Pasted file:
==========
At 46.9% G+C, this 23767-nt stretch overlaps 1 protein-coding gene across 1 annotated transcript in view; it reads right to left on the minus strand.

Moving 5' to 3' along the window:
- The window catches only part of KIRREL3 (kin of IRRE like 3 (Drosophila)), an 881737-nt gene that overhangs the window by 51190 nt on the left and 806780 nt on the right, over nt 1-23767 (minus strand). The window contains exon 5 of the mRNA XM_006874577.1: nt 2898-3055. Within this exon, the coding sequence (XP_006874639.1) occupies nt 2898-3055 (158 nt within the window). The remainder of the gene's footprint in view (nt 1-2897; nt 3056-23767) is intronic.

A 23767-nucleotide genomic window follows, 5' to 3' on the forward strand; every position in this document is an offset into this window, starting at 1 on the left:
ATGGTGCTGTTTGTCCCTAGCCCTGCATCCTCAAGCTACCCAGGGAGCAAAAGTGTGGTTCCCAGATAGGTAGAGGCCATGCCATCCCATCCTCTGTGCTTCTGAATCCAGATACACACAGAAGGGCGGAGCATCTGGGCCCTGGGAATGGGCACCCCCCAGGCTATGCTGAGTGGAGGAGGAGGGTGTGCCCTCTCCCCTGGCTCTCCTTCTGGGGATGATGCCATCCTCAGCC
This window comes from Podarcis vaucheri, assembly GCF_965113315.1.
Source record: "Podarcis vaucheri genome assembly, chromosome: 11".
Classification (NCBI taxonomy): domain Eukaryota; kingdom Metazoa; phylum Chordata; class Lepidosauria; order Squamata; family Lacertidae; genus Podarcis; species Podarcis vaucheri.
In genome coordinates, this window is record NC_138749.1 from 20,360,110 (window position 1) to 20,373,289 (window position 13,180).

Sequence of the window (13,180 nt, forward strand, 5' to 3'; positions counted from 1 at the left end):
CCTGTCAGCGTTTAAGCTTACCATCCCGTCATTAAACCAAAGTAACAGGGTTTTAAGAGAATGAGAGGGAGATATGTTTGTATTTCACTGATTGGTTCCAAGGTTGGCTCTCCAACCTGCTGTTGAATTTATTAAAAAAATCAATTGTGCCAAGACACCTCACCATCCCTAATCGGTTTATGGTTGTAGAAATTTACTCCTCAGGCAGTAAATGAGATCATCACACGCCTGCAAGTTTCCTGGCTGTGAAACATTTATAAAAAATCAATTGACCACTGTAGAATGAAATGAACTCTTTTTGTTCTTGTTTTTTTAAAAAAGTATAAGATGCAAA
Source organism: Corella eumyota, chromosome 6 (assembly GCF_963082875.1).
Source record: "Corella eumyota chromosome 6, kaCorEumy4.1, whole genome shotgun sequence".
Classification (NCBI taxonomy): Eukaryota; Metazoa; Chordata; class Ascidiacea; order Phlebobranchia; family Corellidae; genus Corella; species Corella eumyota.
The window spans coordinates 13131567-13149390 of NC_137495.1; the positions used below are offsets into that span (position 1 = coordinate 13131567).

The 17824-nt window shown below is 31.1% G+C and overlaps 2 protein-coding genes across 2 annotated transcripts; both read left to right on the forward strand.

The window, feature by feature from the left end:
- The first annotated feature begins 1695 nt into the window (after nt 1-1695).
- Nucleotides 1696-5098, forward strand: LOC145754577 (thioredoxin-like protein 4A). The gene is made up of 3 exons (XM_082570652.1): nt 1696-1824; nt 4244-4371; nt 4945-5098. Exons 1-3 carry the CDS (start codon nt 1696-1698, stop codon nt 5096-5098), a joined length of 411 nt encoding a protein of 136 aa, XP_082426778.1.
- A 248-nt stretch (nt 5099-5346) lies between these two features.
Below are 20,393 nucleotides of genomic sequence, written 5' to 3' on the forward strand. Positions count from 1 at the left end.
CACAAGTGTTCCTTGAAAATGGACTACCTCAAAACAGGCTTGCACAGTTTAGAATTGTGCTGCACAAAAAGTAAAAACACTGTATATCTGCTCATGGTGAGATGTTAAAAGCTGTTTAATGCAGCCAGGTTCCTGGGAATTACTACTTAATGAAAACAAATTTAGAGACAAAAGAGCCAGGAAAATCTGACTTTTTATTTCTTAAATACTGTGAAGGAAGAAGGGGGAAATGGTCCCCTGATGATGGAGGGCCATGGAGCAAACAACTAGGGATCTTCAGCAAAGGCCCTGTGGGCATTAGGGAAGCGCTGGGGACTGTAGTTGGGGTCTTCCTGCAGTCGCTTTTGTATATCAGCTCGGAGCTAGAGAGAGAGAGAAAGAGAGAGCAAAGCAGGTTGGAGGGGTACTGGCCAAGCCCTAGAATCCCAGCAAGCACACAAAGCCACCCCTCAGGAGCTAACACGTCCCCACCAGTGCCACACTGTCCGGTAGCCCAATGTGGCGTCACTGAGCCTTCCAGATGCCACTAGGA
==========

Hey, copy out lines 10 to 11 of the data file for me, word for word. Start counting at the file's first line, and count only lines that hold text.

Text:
Sequence of the window (13,180 nt, forward strand, 5' to 3'; positions counted from 1 at the left end):
CCTGTCAGCGTTTAAGCTTACCATCCCGTCATTAAACCAAAGTAACAGGGTTTTAAGAGAATGAGAGGGAGATATGTTTGTATTTCACTGATTGGTTCCAAGGTTGGCTCTCCAACCTGCTGTTGAATTTATTAAAAAAATCAATTGTGCCAAGACACCTCACCATCCCTAATCGGTTTATGGTTGTAGAAATTTACTCCTCAGGCAGTAAATGAGATCATCACACGCCTGCAAGTTTCCTGGCTGTGAAACATTTATAAAAAATCAATTGACCACTGTAGAATGAAATGAACTCTTTTTGTTCTTGTTTTTTTAAAAAAGTATAAGATGCAAA